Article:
Public opinion surveys cannot determine whether McCain’s increasingly pointed criticism of Obama is having an effect. But polling does suggest that voters are spending time trying to form an opinion of Obama. In a Wall Street Journal/NBC News poll released last week, 51% of people said they were focusing more on what kind of president Obama would be than McCain; 27% said they were focusing more on McCain.

That finding is to be expected, as Obama is a first-term Illinois senator and a fresh face, whereas McCain has spent decades in the national spotlight. But it also helps explain why Obama’s image is now the focus of both campaigns.

GOP strategists say Obama’s failure to gain significant ground in opinion polls since his trip to Europe, Afghanistan and the Middle East suggests the steady hammering has paid off.

“I’m one of those who thinks McCain needs to be very aggressive at this point,” said Ken Khachigian, a veteran GOP strategist based in Orange County. Despite the risk of appearing too negative, he said, McCain needs to convince voters that Obama “is not one of us. He’s got to portray Obama as out of touch.”

McCain continued his attacks Wednesday while speaking to workers at a machine maintenance company in suburban Denver. He called Obama a politician who “puts self-interest and political expedience ahead of problem-solving.”

“The bottom line is Sen. Obama’s words, for all their passion and eloquence, don’t really mean anything,” McCain said.

Obama, for his part, tried Wednesday to link McCain to President Bush, who is generally unpopular among swing voters. “Nobody here thinks that Bush or McCain has a real answer for the challenges we face, so what they’re going to try to do is make you scared about me,” he said in Springfield, Mo.

Obama’s recent nine-day tour overseas won him wide and generally positive media coverage. The new McCain TV ad attempts to recast views of that trip.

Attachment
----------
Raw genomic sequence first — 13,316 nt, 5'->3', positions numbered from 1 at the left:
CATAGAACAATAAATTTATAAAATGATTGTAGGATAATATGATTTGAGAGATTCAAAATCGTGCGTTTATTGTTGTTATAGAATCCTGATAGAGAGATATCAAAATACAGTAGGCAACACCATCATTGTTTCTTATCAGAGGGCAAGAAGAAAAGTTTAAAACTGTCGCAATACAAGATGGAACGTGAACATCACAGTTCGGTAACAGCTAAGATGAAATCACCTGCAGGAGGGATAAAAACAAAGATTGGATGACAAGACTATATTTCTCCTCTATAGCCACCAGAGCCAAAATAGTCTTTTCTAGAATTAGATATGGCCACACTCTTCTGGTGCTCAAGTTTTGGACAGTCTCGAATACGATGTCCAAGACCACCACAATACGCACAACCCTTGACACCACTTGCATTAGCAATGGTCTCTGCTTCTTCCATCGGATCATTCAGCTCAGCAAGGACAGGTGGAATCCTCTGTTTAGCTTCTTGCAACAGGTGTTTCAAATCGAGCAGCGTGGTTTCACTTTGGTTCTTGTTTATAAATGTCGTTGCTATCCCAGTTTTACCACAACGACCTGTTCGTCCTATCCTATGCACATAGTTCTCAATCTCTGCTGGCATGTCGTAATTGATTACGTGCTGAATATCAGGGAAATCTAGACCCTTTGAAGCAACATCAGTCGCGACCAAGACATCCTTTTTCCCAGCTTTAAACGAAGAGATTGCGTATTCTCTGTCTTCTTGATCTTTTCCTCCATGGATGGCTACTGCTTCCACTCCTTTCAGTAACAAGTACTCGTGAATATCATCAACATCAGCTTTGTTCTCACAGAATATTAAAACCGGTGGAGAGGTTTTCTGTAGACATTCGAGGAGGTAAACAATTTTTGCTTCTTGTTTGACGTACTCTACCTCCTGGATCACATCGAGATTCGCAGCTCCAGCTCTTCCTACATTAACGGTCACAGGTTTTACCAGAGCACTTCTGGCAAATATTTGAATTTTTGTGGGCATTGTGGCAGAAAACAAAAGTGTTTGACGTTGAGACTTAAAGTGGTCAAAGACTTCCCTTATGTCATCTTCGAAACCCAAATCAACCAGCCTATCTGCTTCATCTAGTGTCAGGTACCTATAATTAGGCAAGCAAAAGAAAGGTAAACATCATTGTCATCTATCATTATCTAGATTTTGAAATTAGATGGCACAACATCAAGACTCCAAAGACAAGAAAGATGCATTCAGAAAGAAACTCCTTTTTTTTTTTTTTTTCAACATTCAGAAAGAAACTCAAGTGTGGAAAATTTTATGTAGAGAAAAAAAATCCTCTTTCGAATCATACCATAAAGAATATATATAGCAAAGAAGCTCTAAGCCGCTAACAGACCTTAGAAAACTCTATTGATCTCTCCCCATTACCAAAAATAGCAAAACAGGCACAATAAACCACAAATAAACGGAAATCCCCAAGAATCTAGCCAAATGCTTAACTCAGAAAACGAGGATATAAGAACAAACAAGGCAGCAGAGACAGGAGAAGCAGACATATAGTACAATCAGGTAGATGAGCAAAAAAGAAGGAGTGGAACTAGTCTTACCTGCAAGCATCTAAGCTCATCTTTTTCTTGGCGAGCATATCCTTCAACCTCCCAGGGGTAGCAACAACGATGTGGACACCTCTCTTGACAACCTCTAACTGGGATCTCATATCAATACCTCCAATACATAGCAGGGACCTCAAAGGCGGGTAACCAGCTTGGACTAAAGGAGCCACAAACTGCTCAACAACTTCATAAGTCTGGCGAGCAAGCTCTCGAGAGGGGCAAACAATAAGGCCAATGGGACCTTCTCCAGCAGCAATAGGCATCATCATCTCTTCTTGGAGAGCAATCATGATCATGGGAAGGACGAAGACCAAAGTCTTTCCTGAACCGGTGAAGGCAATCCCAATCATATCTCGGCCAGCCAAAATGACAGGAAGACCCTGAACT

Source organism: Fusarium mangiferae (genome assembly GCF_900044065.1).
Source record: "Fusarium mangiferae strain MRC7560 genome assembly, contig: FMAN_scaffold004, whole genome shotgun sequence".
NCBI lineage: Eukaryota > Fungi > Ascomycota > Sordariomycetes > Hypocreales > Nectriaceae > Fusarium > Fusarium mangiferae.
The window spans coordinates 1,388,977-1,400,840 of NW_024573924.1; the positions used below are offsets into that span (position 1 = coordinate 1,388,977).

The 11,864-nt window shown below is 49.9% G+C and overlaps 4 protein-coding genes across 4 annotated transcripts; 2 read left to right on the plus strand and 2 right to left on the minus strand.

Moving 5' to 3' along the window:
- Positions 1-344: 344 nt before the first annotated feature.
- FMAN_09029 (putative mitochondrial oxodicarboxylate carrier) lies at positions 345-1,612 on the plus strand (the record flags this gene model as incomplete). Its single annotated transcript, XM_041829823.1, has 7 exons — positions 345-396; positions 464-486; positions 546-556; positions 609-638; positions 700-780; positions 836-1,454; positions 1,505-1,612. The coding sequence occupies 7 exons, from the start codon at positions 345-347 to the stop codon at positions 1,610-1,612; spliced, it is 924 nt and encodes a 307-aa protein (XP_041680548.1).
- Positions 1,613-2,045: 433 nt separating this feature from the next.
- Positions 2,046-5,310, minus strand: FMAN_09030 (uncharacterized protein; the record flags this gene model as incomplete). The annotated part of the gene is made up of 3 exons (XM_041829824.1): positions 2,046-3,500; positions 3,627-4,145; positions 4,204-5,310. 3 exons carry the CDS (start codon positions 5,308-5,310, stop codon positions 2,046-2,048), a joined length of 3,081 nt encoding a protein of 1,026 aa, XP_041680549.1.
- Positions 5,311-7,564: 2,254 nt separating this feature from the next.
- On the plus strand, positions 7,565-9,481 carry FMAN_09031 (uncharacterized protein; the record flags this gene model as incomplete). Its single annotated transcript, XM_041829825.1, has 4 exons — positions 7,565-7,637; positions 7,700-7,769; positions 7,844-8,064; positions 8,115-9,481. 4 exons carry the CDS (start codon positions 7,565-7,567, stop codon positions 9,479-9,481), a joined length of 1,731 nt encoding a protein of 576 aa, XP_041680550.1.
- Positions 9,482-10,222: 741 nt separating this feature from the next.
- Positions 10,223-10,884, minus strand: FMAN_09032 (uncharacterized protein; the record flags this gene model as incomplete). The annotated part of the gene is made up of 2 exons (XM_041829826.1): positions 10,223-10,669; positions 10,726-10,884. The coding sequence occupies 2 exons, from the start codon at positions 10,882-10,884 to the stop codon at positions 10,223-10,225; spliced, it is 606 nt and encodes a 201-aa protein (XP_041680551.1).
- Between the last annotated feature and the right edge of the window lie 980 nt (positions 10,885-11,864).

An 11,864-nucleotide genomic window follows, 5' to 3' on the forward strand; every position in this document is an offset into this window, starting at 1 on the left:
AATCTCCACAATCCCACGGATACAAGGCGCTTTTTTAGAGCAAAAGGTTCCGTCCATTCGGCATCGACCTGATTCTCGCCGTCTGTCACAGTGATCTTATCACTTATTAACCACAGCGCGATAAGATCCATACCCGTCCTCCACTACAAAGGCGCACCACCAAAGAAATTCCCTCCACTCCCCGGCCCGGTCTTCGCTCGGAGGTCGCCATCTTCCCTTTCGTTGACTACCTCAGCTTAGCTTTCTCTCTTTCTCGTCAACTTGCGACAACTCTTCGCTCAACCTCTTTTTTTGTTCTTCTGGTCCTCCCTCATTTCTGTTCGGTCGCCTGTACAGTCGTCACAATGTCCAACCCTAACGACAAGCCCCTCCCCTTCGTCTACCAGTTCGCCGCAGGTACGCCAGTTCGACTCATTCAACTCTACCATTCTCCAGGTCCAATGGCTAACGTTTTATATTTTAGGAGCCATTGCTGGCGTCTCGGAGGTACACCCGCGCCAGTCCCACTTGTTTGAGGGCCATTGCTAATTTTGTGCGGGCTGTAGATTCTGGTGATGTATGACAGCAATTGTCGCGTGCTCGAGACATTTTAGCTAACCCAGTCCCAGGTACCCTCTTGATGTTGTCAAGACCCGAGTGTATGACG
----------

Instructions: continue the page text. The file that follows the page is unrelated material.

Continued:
Rick Davis, McCain’s campaign manager, compared the Berlin rally to Obama’s plan to accept the Democratic nomination before 75,000 supporters at a Denver stadium next month, rather than at the site of the party’s convention.

Davis derided that plan as “a stunt.”

“It’s like someone releasing a new movie rather than running for president,” Davis said. Voters, he said, are anxious “about the popularity that surrounds Barack Obama as a celebrity and the kinds of events he puts on with his adoring fans.”

Still, Davis and other top aides acknowledged that they wouldn’t mind a little more popularity for their own candidate. “I’d love to think that John McCain was a big international celebrity,” Davis said. “But he’s not.”

The new TV ad mystified many Republicans.

“If you shut off the sound, almost all the images of Obama are very positive,” said Tony Fabrizio, a GOP pollster. “Plus, I’m not sure what’s the issue. That it’s bad to be a celebrity? That he’s bad? What’s the message here?”

Todd Harris, who served as McCain’s press secretary during his unsuccessful 2000 presidential bid, said the ad “has the potential” to be effective, or at least “get people talking.”

“The assumption they’re counting on is that people will think that if 200,000 Germans are cheering for him, then that should worry Americans here at home,” he said. “I don’t know if voters will go along with that or not.”